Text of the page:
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There are many health crises currently affecting the United States. But one of the deadliest is the opioid epidemic, which has wreaked havoc across the country. In 2019, more than 130 people died every single day from opioid-related drug overdoses. That amounts to a shocking 47,600 deaths every year.
While the US Department of Health and Human Services (HHS) declared opioid abuse a public health crisis in 2017, great strides have not been taken to appropriately tackle the issue.
However, in an effort to decrease opioid usage (mostly through legal prescriptions from physicians), some medical professionals are recommending their patients use medical marijuana (MMJ) products in place of opioid prescriptions to manage pain symptoms. A recent study indicates that US states with access to MMJ have seen up to a 20% drop in certain opioid use.
Doctors are increasingly suggesting their patients switch from highly addictive prescription opioids to MMJ products because they are much safer, and they are not addictive. The above-mentioned study specifically focused on orthopedic surgeons (who are the third-highest prescribers of opioids); it noted that, in states where MMJ products are legal and available, up to 20% fewer opioids were prescribed.
The fact that MMJ products are accessible makes a huge difference. In states with more restrictive MMJ laws and access to low-THC products only, there wasn’t much of a decrease in opioid prescriptions. So, when MMJ laws are less restrictive and dispensaries are easily accessible, patients have a much easier time using MMJ products to treat their symptoms versus relying on the riskier option of opioids.
If doctors are willing to suggest MMJ products to their patients in lieu of prescribing opioids, MMJ usage can end up decreasing overall opioid usage in the health care industry. Several studies have shown that MMJ products could affect the opioid epidemic; when switching to a cannabis regimen, many patients are able to reduce or completely stop taking their opioid prescriptions.
This means that the cannabis effect on opioid reliance could start to turn the tide of the epidemic – the more people who aren’t introduced to taking opioids in the first place, the fewer incidences of opioid addictions and overdoses will take place. Additionally, opioid users who become addicted often end up turning to even more dangerous drugs (such as heroin) in order to get their fix. This leads to even more deaths – which could be prevented at the outset if a patient were presented with an MMJ option instead of an opioid prescription.
Although there will always be some physicians who prefer prescribing opioids to their patients, it’s possible that MMJ products could replace these more dangerous medications for a lot of people in the future.
Let’s take a look at three main reasons why MMJ products can be a much better alternative to opioids.
Opioids are highly addictive and frequently result in fatal overdoses. Marijuana isn’t physically addictive, so patients don’t need to ingest more and more to feel the effects. Additionally, individuals don’t have to taper off when stopping MMJ usage; there’s no danger in stopping cold turkey.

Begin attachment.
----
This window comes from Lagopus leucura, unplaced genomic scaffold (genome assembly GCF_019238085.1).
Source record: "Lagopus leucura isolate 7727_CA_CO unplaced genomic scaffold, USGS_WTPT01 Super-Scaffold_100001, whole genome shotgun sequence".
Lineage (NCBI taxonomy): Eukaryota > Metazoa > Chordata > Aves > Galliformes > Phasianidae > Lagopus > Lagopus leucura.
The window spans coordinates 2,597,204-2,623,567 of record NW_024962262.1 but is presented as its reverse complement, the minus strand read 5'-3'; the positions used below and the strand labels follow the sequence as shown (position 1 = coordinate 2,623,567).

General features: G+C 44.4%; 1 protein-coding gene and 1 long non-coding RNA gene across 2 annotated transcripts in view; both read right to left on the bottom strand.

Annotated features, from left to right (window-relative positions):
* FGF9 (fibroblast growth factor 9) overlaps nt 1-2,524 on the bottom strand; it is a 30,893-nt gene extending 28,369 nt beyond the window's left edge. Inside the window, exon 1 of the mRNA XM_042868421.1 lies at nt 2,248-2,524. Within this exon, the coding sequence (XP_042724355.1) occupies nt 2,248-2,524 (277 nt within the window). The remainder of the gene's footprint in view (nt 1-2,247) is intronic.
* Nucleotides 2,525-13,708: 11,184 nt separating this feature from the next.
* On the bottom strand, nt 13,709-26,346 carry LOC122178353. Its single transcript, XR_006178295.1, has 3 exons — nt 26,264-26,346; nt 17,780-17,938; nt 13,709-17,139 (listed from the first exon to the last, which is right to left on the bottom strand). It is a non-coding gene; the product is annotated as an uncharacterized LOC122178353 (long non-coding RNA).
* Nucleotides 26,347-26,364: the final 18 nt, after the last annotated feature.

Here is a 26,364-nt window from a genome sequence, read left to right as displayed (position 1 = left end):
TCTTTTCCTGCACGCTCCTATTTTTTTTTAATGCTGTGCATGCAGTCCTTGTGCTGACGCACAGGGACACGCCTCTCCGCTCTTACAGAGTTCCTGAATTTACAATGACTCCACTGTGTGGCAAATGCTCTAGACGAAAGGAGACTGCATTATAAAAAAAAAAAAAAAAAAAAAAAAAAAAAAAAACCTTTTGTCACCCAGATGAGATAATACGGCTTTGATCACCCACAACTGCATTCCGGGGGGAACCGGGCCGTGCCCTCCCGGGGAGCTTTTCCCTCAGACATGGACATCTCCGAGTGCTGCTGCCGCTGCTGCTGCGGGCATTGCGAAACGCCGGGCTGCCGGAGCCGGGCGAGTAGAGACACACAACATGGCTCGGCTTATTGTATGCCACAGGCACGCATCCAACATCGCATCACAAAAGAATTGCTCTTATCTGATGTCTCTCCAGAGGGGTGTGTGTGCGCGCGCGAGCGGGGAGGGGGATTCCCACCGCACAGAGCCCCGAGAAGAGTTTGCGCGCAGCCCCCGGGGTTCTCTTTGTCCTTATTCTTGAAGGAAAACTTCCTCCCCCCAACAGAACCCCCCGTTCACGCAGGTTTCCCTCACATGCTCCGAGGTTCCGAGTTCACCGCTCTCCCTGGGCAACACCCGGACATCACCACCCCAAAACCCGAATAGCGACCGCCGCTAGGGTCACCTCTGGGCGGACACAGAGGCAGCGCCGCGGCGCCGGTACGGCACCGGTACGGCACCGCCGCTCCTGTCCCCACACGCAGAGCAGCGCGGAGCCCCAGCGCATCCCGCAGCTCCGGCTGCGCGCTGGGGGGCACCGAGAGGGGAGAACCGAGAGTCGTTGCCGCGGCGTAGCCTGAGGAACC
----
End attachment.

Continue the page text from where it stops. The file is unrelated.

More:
Aside from not being addictive, there’s another main physical benefit of MMJ products – there are no side effects! Aside from feelings of euphoria and relaxation, and sometimes an increased appetite, MMJ products don’t have any of the nasty side effects that opioids do (anything from nausea and dizziness to constipation and loss of appetite). Overall, using MMJ products is a much safer, more natural treatment option for pain management.
There is a lot of versatility when it comes to using MMJ products versus opioids. MMJ products can range in their potency and in how they’re ingested (smoked, vaped, in edibles, tinctures, etc.) so that they can be used in a more personalized way for each individual patient.
Each person can work with their physician or with an expert at their local dispensary to come up with an MMJ regimen that works for their particular symptoms and needs.
Even though opioids are sometimes covered by health insurance, a month’s supply of pills (such as Oxycontin or Vicodin) can cost anywhere between $40 and $550! People addicted to opioids can go through a month’s supply much more quickly, leading to an incredibly costly habit.
MMJ products can be much cheaper, especially depending on the form that’s most helpful to the patient. Some states also offer discounts for people who own MMJ cards. For example, in California, MMJ cardholders don’t pay sales tax on any of their MMJ purchases, making MMJ a much more cost-effective option than opioid drugs.
As more studies are conducted in the future, it will likely become even more evident that relying more on a cannabis-based treatment regimen can lead to a decrease in opioid usage (and in overall addictions and deaths in the US). Therefore, states that are more supportive of MMJ usage will see opioid cases continue to decrease. Turning to MMJ products could be the catalyst needed to finally end the fight against the opioid epidemic in this country.